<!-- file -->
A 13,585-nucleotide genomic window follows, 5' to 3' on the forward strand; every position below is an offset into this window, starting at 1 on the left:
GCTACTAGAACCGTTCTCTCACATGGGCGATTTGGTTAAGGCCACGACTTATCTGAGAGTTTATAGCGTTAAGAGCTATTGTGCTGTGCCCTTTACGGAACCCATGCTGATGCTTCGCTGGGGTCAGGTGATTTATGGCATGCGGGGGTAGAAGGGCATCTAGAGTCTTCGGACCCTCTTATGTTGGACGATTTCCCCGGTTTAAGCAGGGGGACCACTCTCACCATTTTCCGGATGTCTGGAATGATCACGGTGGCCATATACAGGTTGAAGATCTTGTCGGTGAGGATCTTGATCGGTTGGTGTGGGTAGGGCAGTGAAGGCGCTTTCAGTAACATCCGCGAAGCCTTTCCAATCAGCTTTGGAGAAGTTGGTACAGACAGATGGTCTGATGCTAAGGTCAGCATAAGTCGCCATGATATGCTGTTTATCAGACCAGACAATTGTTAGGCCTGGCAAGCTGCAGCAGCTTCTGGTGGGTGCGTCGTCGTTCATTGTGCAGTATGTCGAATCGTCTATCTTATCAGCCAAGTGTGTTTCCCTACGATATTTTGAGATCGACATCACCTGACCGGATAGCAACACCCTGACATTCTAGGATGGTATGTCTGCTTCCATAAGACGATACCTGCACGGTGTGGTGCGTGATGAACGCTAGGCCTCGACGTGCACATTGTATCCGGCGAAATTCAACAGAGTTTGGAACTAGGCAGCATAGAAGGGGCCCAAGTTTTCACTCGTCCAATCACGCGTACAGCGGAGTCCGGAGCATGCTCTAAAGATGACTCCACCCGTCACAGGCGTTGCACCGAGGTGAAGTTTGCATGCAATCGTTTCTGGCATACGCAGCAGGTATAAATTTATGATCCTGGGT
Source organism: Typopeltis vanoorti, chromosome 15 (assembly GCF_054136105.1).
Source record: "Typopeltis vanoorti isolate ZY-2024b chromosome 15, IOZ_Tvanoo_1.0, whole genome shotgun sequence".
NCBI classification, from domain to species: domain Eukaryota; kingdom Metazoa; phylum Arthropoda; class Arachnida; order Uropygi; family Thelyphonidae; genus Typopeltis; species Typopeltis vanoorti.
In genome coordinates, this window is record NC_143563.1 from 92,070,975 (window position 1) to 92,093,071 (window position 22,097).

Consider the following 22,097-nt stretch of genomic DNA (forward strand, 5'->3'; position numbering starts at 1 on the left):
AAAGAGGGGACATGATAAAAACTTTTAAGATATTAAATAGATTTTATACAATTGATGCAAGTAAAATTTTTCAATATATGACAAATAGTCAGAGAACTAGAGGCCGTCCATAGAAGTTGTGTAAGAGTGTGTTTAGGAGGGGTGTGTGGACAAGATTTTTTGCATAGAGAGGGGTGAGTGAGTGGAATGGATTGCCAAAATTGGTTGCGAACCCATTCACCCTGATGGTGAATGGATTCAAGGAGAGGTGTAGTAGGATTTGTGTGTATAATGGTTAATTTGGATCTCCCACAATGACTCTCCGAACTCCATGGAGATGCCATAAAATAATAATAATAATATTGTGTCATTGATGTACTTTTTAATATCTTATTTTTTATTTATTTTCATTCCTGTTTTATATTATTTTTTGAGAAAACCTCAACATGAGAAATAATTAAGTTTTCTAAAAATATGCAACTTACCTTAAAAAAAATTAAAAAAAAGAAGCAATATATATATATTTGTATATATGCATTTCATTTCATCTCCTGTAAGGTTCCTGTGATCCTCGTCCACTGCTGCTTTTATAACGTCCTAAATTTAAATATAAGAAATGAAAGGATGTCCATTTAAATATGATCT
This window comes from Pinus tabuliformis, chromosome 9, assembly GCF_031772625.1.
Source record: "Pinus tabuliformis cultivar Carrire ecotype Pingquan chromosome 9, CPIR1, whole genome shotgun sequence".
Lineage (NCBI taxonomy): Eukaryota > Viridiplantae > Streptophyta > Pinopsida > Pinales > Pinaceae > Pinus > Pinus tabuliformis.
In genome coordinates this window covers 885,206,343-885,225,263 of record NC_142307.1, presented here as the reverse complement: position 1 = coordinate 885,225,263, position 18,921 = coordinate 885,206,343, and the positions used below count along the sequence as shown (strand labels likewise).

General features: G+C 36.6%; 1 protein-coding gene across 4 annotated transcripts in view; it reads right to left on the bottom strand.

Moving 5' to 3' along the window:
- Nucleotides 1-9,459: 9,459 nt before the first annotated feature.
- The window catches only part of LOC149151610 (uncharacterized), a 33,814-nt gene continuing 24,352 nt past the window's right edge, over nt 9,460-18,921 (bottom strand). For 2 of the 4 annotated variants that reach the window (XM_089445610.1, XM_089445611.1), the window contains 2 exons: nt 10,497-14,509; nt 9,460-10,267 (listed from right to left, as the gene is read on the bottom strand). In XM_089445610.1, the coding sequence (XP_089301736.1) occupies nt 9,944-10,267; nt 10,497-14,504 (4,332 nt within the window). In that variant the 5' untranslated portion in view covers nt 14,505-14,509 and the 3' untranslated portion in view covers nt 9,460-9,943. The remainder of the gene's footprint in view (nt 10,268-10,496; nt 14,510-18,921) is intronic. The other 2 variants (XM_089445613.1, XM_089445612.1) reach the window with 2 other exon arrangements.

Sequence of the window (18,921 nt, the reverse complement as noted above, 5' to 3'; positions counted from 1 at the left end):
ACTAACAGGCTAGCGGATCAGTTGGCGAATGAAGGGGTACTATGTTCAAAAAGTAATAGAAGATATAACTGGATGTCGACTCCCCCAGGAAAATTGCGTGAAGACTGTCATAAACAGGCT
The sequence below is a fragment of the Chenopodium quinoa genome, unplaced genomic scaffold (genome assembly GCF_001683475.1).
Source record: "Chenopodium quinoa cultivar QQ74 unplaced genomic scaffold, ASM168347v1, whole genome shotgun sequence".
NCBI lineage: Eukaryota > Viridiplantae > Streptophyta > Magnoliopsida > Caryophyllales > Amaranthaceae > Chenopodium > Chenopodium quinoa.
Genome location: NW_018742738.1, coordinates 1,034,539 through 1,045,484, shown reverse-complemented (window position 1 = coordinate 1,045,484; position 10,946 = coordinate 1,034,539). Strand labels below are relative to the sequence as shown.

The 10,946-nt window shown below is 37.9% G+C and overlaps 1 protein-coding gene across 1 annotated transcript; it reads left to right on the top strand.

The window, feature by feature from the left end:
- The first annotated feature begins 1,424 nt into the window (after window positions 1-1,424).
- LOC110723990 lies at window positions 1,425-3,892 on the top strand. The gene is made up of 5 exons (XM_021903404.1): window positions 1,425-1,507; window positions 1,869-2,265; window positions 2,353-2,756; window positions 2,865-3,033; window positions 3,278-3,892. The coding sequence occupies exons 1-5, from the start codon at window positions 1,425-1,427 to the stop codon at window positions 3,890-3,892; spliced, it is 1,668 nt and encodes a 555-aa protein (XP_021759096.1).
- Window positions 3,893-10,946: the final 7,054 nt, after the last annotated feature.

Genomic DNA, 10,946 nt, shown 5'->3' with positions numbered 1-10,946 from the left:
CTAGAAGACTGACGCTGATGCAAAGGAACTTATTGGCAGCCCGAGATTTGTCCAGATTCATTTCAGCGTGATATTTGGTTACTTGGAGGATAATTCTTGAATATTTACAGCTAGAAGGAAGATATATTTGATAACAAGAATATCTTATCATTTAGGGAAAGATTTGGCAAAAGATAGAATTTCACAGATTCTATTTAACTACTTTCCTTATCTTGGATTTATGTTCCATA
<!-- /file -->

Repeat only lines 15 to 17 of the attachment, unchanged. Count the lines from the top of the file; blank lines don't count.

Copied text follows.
- Nucleotides 1-9,459: 9,459 nt before the first annotated feature.
- The window catches only part of LOC149151610 (uncharacterized), a 33,814-nt gene continuing 24,352 nt past the window's right edge, over nt 9,460-18,921 (bottom strand). For 2 of the 4 annotated variants that reach the window (XM_089445610.1, XM_089445611.1), the window contains 2 exons: nt 10,497-14,509; nt 9,460-10,267 (listed from right to left, as the gene is read on the bottom strand). In XM_089445610.1, the coding sequence (XP_089301736.1) occupies nt 9,944-10,267; nt 10,497-14,504 (4,332 nt within the window). In that variant the 5' untranslated portion in view covers nt 14,505-14,509 and the 3' untranslated portion in view covers nt 9,460-9,943. The remainder of the gene's footprint in view (nt 10,268-10,496; nt 14,510-18,921) is intronic. The other 2 variants (XM_089445613.1, XM_089445612.1) reach the window with 2 other exon arrangements.

Sequence of the window (18,921 nt, the reverse complement as noted above, 5' to 3'; positions counted from 1 at the left end):